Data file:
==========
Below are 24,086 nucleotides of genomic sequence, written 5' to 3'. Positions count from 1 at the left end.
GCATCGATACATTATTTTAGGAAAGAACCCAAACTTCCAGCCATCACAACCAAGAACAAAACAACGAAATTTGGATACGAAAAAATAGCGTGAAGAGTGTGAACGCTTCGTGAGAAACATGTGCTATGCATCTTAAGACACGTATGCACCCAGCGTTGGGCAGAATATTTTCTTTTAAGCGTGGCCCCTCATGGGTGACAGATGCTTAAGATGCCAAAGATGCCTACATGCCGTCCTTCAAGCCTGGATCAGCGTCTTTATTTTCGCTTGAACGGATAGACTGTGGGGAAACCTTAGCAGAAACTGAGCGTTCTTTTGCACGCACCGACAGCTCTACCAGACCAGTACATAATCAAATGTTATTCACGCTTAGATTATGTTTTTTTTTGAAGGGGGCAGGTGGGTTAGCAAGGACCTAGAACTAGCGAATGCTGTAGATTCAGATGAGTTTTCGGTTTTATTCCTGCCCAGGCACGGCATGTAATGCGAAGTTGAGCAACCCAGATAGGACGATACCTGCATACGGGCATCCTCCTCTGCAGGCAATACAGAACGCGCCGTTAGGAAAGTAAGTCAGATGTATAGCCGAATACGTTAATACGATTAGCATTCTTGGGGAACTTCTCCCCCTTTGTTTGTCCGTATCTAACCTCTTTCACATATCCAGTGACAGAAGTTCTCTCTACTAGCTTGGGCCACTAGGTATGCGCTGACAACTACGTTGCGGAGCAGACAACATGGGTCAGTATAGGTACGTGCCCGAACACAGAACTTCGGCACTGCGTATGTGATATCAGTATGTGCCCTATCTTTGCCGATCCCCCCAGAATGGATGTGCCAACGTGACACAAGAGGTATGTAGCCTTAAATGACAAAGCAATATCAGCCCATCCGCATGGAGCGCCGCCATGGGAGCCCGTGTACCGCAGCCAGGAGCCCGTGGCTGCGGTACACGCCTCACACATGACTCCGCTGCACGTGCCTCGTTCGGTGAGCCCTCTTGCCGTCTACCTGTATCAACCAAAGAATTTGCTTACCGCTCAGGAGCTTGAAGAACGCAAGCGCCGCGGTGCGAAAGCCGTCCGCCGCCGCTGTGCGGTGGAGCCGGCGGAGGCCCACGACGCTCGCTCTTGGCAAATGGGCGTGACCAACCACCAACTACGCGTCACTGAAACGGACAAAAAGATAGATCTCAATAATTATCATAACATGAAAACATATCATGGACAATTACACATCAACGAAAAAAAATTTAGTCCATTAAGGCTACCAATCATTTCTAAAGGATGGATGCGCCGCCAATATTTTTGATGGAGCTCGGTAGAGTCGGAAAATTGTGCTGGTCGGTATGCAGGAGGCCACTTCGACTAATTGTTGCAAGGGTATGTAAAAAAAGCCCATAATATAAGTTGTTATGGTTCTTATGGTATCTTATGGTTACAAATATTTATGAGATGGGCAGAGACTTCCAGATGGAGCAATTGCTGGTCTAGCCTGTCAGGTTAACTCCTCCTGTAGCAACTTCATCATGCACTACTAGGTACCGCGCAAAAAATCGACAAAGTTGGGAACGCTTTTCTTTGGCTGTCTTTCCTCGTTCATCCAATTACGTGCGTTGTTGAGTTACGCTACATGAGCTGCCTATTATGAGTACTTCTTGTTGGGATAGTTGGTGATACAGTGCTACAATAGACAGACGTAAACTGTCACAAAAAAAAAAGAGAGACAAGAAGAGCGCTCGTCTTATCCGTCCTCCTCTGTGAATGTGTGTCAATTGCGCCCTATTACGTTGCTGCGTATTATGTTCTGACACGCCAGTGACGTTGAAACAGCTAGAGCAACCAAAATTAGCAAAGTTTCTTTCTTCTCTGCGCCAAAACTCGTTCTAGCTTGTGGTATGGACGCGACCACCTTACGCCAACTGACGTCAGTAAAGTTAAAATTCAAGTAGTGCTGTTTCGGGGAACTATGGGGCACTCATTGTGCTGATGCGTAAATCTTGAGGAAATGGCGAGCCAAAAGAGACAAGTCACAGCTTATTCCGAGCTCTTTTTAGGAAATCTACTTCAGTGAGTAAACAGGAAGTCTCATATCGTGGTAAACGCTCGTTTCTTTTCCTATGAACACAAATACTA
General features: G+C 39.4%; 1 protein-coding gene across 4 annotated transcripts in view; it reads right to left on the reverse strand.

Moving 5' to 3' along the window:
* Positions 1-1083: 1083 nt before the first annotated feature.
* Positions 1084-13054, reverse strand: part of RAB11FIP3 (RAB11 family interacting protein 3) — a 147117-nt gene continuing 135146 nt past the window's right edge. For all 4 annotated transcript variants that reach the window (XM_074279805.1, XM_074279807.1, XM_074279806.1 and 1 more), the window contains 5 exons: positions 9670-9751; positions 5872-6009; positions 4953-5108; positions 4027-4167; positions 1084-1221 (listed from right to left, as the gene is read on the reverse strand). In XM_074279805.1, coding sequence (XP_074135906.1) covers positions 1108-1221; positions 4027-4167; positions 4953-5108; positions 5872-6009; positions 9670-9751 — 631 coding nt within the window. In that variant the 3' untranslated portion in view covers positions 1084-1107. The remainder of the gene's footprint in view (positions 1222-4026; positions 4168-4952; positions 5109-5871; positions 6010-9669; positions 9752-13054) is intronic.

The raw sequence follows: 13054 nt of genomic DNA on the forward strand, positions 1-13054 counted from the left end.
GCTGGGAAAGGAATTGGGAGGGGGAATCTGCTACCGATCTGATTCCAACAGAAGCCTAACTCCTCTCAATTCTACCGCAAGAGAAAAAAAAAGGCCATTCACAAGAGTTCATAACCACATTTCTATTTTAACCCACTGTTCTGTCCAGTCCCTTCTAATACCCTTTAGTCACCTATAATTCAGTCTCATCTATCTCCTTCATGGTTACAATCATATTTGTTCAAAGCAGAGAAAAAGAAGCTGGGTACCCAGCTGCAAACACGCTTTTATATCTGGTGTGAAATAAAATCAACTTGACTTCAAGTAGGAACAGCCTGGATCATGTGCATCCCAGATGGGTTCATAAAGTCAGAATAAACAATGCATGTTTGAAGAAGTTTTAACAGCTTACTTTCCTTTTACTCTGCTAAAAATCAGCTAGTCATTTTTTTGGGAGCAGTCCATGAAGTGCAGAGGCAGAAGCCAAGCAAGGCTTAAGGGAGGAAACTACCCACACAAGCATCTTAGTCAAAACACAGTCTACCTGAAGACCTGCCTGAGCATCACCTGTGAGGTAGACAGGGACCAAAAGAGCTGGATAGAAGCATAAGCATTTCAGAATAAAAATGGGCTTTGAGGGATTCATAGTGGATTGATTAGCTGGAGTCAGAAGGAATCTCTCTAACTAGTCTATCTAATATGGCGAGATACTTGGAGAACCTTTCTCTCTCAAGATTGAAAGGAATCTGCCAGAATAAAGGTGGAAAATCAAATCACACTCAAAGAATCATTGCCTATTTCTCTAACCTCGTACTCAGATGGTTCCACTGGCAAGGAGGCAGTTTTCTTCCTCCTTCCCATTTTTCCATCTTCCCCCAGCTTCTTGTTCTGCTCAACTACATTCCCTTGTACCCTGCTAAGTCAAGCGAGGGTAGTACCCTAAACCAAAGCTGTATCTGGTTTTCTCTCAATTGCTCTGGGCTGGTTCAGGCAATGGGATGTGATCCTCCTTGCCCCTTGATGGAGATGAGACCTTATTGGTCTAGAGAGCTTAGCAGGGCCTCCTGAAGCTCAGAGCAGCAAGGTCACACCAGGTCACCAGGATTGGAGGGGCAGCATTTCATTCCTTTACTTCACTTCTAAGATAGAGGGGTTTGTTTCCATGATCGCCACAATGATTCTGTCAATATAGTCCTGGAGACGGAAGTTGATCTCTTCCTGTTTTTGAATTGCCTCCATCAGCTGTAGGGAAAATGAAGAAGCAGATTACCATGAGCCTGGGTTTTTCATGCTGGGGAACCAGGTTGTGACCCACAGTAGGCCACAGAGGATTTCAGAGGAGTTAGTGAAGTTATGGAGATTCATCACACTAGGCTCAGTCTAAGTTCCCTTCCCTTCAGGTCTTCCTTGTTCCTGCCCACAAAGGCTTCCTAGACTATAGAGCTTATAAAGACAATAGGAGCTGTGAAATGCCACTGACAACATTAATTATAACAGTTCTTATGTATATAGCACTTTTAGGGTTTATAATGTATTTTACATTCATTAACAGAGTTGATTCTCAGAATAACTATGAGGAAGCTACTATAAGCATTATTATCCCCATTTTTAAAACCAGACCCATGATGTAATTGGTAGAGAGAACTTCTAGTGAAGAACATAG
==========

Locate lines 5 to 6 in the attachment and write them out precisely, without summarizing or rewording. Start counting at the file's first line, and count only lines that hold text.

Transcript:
* Positions 1-1083: 1083 nt before the first annotated feature.
* Positions 1084-13054, reverse strand: part of RAB11FIP3 (RAB11 family interacting protein 3) — a 147117-nt gene continuing 135146 nt past the window's right edge. For all 4 annotated transcript variants that reach the window (XM_074279805.1, XM_074279807.1, XM_074279806.1 and 1 more), the window contains 5 exons: positions 9670-9751; positions 5872-6009; positions 4953-5108; positions 4027-4167; positions 1084-1221 (listed from right to left, as the gene is read on the reverse strand). In XM_074279805.1, coding sequence (XP_074135906.1) covers positions 1108-1221; positions 4027-4167; positions 4953-5108; positions 5872-6009; positions 9670-9751 — 631 coding nt within the window. In that variant the 3' untranslated portion in view covers positions 1084-1107. The remainder of the gene's footprint in view (positions 1222-4026; positions 4168-4952; positions 5109-5871; positions 6010-9669; positions 9752-13054) is intronic.